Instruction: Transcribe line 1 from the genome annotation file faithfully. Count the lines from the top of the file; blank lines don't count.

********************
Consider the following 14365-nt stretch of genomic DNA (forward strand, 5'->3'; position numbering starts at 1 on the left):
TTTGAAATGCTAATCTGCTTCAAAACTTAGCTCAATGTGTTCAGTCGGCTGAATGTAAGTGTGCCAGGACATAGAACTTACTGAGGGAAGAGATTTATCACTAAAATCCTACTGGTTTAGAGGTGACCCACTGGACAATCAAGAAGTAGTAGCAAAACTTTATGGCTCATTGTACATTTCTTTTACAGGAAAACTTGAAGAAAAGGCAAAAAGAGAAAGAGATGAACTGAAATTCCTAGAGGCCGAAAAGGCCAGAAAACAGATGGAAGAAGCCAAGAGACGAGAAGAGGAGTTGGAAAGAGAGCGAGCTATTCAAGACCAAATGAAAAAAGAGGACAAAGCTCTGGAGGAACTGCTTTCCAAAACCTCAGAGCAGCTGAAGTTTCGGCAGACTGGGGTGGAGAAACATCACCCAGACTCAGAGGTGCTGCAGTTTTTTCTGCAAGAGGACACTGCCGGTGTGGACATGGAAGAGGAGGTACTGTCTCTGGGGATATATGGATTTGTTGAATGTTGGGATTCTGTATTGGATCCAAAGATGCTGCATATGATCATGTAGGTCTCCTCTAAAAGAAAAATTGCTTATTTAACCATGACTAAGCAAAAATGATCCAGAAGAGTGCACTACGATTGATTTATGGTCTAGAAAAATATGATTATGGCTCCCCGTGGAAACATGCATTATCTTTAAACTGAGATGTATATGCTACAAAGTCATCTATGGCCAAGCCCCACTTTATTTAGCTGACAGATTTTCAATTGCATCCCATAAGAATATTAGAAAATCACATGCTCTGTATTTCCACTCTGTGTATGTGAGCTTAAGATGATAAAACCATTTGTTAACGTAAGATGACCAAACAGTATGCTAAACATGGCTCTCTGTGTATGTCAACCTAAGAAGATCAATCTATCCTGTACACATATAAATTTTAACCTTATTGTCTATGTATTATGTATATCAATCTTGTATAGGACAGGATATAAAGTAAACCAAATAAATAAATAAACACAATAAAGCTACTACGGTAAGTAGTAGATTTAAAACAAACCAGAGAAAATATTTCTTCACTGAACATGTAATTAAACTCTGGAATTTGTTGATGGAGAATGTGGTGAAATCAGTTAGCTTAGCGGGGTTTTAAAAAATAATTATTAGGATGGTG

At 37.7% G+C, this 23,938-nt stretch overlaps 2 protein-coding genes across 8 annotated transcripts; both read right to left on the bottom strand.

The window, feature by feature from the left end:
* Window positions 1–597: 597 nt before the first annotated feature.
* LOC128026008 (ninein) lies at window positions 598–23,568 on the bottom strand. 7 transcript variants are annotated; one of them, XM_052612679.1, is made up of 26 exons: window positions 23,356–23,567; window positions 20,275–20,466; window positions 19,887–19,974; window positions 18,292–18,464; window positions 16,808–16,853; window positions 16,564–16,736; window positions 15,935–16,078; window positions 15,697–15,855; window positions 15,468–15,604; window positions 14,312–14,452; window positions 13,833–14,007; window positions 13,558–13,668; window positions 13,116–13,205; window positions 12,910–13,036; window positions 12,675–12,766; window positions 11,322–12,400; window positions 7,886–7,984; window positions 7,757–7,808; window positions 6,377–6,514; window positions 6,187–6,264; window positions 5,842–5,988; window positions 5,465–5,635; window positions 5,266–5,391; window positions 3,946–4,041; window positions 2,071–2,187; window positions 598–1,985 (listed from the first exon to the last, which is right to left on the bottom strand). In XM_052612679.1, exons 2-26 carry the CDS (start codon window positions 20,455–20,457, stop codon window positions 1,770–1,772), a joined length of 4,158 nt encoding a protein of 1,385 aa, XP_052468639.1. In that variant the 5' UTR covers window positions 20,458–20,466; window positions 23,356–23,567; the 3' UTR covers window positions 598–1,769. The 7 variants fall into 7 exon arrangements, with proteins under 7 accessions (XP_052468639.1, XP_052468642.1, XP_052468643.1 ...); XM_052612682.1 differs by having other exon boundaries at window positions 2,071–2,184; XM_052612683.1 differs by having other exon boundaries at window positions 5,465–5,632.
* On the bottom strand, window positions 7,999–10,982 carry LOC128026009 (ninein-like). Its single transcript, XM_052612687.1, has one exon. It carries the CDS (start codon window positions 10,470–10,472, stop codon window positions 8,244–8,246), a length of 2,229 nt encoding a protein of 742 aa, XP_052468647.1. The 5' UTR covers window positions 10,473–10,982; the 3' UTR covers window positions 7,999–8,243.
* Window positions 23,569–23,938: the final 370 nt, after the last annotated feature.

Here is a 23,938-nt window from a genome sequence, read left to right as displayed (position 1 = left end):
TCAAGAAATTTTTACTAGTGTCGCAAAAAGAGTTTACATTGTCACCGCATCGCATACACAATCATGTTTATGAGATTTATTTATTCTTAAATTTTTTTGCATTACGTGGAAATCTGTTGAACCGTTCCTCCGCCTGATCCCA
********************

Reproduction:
Consider the following 14365-nt stretch of genomic DNA (forward strand, 5'->3'; position numbering starts at 1 on the left):